As I am writing this, the day before it’s published, I am convicted. As a husband, as a father, as a father-to-be, as a pastor I am constantly around people who need something from me. Can I give them everything all the time? It is challenging and I would burn out and run out of care quickly. What I can give more generously than anything else is a relationship.
Now, this also means that I can point them to Jesus Christ as much as possible so they have an opportunity to experience grace, to experience his love, to experience being valued. It is through Jesus’ love and grace for me that I am able to go out and share his love with all those I come in contact with.
The apostles had three solid years with Jesus. They had a great relationship with him. It is because of that relationship they were able to go and share the good news of Life. When they came across this man who was begging for food and money, they did not really have any to spare. But they did have something very valuable. The gift of grace. The offered him Christ.
“Rise up and walk.” Go into the world knowing you are loved by the Creator. Get up and realize you have been given gifts and talents to be part of another person’s life. Rise, share God’s love through acts of mercy, yes; but also through compassionate words. Give what you can. Rise up in the strength of Jesus Christ. Go on your way. Since he changed your life, go with him to change the world.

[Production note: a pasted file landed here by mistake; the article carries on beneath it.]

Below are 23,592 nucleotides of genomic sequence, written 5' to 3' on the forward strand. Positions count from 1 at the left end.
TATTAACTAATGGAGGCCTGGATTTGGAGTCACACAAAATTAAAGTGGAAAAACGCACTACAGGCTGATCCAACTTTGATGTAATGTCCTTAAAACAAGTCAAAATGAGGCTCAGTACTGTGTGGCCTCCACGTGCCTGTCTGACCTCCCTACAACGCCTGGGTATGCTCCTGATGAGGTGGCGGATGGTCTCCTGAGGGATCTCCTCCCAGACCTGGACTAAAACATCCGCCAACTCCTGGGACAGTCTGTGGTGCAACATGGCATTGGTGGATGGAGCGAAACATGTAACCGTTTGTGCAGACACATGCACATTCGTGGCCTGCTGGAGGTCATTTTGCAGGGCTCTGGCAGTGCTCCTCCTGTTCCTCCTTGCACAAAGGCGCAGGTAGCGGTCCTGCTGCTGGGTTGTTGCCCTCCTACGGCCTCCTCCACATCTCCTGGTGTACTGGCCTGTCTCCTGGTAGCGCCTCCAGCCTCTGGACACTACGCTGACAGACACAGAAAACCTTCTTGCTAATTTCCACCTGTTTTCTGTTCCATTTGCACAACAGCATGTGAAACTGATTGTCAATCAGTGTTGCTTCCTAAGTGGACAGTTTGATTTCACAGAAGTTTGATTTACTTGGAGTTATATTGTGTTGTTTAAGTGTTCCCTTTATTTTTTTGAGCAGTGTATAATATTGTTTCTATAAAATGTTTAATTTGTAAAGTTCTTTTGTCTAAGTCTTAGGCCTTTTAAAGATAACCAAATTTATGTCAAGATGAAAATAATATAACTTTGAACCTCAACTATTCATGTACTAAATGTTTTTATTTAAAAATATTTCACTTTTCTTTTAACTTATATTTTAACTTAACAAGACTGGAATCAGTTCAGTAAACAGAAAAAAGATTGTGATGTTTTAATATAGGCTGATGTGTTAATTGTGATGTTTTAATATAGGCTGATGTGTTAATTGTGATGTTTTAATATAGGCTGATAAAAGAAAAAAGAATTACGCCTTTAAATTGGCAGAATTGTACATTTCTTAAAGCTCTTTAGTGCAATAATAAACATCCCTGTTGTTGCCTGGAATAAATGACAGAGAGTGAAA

Rise up and walk.
Mark 10:44-45 Whoever wants to be first among you will be the slave of all, for the Son of Man didn’t come to be served but rather to serve and to give his life to liberate many people.
True greatness does not lie in the position one has in life. True greatness lies in the attitude and character of the person. Jesus is a great reminder how we should live our lives and sets the example. His priority was to move people into a relationship with God the Father. This was not done by force or even all talk. He lived what he preached.
There were times He got on to people (like the Pharisees and Sadducees) when they were using their position and power for their own good instead of the good of the Kingdom of God. Everywhere Jesus went He would heal and serve.
Imagine the incredible God we serve, coming down in human flesh and serving Hie creations. We may not always want to serve other people; but God does. It is awesome to see His work throughout the world.
Who can you serve this week?
Next week, we’ll conclude Mark 10 with the healing of the blind man. The sermon is “Gaining Sight.”